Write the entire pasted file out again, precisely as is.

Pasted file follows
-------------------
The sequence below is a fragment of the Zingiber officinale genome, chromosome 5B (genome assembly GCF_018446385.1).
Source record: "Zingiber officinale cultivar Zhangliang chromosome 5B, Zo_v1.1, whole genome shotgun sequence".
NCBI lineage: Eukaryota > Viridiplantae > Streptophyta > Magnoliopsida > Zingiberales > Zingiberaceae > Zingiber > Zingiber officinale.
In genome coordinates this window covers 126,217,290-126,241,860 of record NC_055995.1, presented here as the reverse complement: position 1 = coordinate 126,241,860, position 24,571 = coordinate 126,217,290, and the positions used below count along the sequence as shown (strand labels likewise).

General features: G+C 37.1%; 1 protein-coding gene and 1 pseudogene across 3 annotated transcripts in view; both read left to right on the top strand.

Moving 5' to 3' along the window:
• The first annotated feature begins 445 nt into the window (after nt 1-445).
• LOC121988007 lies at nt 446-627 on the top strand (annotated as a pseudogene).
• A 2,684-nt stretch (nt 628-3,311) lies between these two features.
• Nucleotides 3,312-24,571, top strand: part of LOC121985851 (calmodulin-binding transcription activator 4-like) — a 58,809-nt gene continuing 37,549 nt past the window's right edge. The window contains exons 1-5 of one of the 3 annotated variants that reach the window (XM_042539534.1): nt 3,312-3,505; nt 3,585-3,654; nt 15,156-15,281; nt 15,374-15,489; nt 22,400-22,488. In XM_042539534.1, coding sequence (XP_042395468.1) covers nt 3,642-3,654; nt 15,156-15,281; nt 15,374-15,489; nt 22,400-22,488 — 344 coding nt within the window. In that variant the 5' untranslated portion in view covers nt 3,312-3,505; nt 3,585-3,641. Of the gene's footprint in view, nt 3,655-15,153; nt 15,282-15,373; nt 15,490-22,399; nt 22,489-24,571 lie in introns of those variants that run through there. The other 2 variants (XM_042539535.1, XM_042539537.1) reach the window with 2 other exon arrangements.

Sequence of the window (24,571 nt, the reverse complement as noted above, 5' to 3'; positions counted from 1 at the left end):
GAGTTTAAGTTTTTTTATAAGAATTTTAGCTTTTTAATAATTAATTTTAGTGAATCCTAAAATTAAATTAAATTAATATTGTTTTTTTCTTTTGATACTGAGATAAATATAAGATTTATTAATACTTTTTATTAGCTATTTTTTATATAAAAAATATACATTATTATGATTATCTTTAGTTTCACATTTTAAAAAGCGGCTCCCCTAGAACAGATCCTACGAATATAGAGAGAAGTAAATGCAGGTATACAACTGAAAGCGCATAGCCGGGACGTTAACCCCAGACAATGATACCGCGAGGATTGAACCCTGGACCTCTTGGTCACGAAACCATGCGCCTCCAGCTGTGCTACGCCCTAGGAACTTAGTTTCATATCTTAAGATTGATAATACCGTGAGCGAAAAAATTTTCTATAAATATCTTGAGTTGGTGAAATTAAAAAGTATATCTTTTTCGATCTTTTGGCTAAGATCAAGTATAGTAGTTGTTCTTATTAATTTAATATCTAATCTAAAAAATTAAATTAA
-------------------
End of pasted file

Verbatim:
The sequence below is a fragment of the Zingiber officinale genome, chromosome 5B (genome assembly GCF_018446385.1).
Source record: "Zingiber officinale cultivar Zhangliang chromosome 5B, Zo_v1.1, whole genome shotgun sequence".
NCBI lineage: Eukaryota > Viridiplantae > Streptophyta > Magnoliopsida > Zingiberales > Zingiberaceae > Zingiber > Zingiber officinale.
In genome coordinates this window covers 126,217,290-126,241,860 of record NC_055995.1, presented here as the reverse complement: position 1 = coordinate 126,241,860, position 24,571 = coordinate 126,217,290, and the positions used below count along the sequence as shown (strand labels likewise).

General features: G+C 37.1%; 1 protein-coding gene and 1 pseudogene across 3 annotated transcripts in view; both read left to right on the top strand.

Moving 5' to 3' along the window:
• The first annotated feature begins 445 nt into the window (after nt 1-445).
• LOC121988007 lies at nt 446-627 on the top strand (annotated as a pseudogene).
• A 2,684-nt stretch (nt 628-3,311) lies between these two features.
• Nucleotides 3,312-24,571, top strand: part of LOC121985851 (calmodulin-binding transcription activator 4-like) — a 58,809-nt gene continuing 37,549 nt past the window's right edge. The window contains exons 1-5 of one of the 3 annotated variants that reach the window (XM_042539534.1): nt 3,312-3,505; nt 3,585-3,654; nt 15,156-15,281; nt 15,374-15,489; nt 22,400-22,488. In XM_042539534.1, coding sequence (XP_042395468.1) covers nt 3,642-3,654; nt 15,156-15,281; nt 15,374-15,489; nt 22,400-22,488 — 344 coding nt within the window. In that variant the 5' untranslated portion in view covers nt 3,312-3,505; nt 3,585-3,641. Of the gene's footprint in view, nt 3,655-15,153; nt 15,282-15,373; nt 15,490-22,399; nt 22,489-24,571 lie in introns of those variants that run through there. The other 2 variants (XM_042539535.1, XM_042539537.1) reach the window with 2 other exon arrangements.

Sequence of the window (24,571 nt, the reverse complement as noted above, 5' to 3'; positions counted from 1 at the left end):
GAGTTTAAGTTTTTTTATAAGAATTTTAGCTTTTTAATAATTAATTTTAGTGAATCCTAAAATTAAATTAAATTAATATTGTTTTTTTCTTTTGATACTGAGATAAATATAAGATTTATTAATACTTTTTATTAGCTATTTTTTATATAAAAAATATACATTATTATGATTATCTTTAGTTTCACATTTTAAAAAGCGGCTCCCCTAGAACAGATCCTACGAATATAGAGAGAAGTAAATGCAGGTATACAACTGAAAGCGCATAGCCGGGACGTTAACCCCAGACAATGATACCGCGAGGATTGAACCCTGGACCTCTTGGTCACGAAACCATGCGCCTCCAGCTGTGCTACGCCCTAGGAACTTAGTTTCATATCTTAAGATTGATAATACCGTGAGCGAAAAAATTTTCTATAAATATCTTGAGTTGGTGAAATTAAAAAGTATATCTTTTTCGATCTTTTGGCTAAGATCAAGTATAGTAGTTGTTCTTATTAATTTAATATCTAATCTAAAAAATTAAATTAA